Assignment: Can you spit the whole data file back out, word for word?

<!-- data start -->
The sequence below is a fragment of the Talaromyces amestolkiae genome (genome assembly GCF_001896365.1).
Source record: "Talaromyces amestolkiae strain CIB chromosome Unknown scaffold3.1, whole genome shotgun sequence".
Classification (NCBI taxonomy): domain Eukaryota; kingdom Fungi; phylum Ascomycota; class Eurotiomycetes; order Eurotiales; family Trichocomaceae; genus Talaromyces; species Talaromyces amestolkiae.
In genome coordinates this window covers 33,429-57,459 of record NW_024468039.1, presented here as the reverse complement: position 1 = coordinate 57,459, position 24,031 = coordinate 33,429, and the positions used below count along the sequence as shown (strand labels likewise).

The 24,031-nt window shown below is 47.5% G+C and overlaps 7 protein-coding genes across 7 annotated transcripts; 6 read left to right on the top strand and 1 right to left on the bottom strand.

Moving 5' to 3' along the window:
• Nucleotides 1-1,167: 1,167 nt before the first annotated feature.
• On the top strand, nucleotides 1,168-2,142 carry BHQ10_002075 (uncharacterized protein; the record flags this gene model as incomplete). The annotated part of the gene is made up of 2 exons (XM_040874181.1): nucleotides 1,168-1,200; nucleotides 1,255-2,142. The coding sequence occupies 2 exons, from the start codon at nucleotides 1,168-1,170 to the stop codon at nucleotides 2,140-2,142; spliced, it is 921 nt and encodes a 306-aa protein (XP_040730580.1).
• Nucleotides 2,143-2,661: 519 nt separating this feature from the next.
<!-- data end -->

The sequence below is a fragment of the Talaromyces amestolkiae genome (genome assembly GCF_001896365.1).
Source record: "Talaromyces amestolkiae strain CIB chromosome Unknown scaffold3.1, whole genome shotgun sequence".
Classification (NCBI taxonomy): domain Eukaryota; kingdom Fungi; phylum Ascomycota; class Eurotiomycetes; order Eurotiales; family Trichocomaceae; genus Talaromyces; species Talaromyces amestolkiae.
In genome coordinates this window covers 33,429-57,459 of record NW_024468039.1, presented here as the reverse complement: position 1 = coordinate 57,459, position 24,031 = coordinate 33,429, and the positions used below count along the sequence as shown (strand labels likewise).

The 24,031-nt window shown below is 47.5% G+C and overlaps 7 protein-coding genes across 7 annotated transcripts; 6 read left to right on the top strand and 1 right to left on the bottom strand.

Moving 5' to 3' along the window:
• Nucleotides 1-1,167: 1,167 nt before the first annotated feature.
• On the top strand, nucleotides 1,168-2,142 carry BHQ10_002075 (uncharacterized protein; the record flags this gene model as incomplete). The annotated part of the gene is made up of 2 exons (XM_040874181.1): nucleotides 1,168-1,200; nucleotides 1,255-2,142. The coding sequence occupies 2 exons, from the start codon at nucleotides 1,168-1,170 to the stop codon at nucleotides 2,140-2,142; spliced, it is 921 nt and encodes a 306-aa protein (XP_040730580.1).
• Nucleotides 2,143-2,661: 519 nt separating this feature from the next.